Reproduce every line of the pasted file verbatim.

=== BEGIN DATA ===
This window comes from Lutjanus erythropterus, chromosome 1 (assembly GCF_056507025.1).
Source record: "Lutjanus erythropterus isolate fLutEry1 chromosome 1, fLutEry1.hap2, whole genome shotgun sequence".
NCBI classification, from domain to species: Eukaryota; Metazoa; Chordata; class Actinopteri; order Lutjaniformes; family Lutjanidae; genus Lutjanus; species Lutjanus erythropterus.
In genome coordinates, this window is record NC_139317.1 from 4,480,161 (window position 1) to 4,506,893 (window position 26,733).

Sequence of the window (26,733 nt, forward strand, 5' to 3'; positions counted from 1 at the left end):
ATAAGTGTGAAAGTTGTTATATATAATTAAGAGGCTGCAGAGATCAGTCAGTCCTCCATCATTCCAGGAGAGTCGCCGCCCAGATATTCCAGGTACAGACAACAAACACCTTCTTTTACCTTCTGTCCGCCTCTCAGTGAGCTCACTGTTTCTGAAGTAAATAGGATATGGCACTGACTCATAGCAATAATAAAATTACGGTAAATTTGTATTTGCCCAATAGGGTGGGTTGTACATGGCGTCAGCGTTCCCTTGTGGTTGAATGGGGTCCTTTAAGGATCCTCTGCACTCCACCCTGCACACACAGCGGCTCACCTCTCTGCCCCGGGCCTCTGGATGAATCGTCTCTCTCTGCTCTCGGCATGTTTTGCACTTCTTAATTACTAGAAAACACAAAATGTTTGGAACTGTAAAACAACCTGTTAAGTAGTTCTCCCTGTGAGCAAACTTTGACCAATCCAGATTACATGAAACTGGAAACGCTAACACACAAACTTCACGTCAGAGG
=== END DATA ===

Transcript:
This window comes from Lutjanus erythropterus, chromosome 1 (assembly GCF_056507025.1).
Source record: "Lutjanus erythropterus isolate fLutEry1 chromosome 1, fLutEry1.hap2, whole genome shotgun sequence".
NCBI classification, from domain to species: Eukaryota; Metazoa; Chordata; class Actinopteri; order Lutjaniformes; family Lutjanidae; genus Lutjanus; species Lutjanus erythropterus.
In genome coordinates, this window is record NC_139317.1 from 4,480,161 (window position 1) to 4,506,893 (window position 26,733).

Sequence of the window (26,733 nt, forward strand, 5' to 3'; positions counted from 1 at the left end):
ATAAGTGTGAAAGTTGTTATATATAATTAAGAGGCTGCAGAGATCAGTCAGTCCTCCATCATTCCAGGAGAGTCGCCGCCCAGATATTCCAGGTACAGACAACAAACACCTTCTTTTACCTTCTGTCCGCCTCTCAGTGAGCTCACTGTTTCTGAAGTAAATAGGATATGGCACTGACTCATAGCAATAATAAAATTACGGTAAATTTGTATTTGCCCAATAGGGTGGGTTGTACATGGCGTCAGCGTTCCCTTGTGGTTGAATGGGGTCCTTTAAGGATCCTCTGCACTCCACCCTGCACACACAGCGGCTCACCTCTCTGCCCCGGGCCTCTGGATGAATCGTCTCTCTCTGCTCTCGGCATGTTTTGCACTTCTTAATTACTAGAAAACACAAAATGTTTGGAACTGTAAAACAACCTGTTAAGTAGTTCTCCCTGTGAGCAAACTTTGACCAATCCAGATTACATGAAACTGGAAACGCTAACACACAAACTTCACGTCAGAGG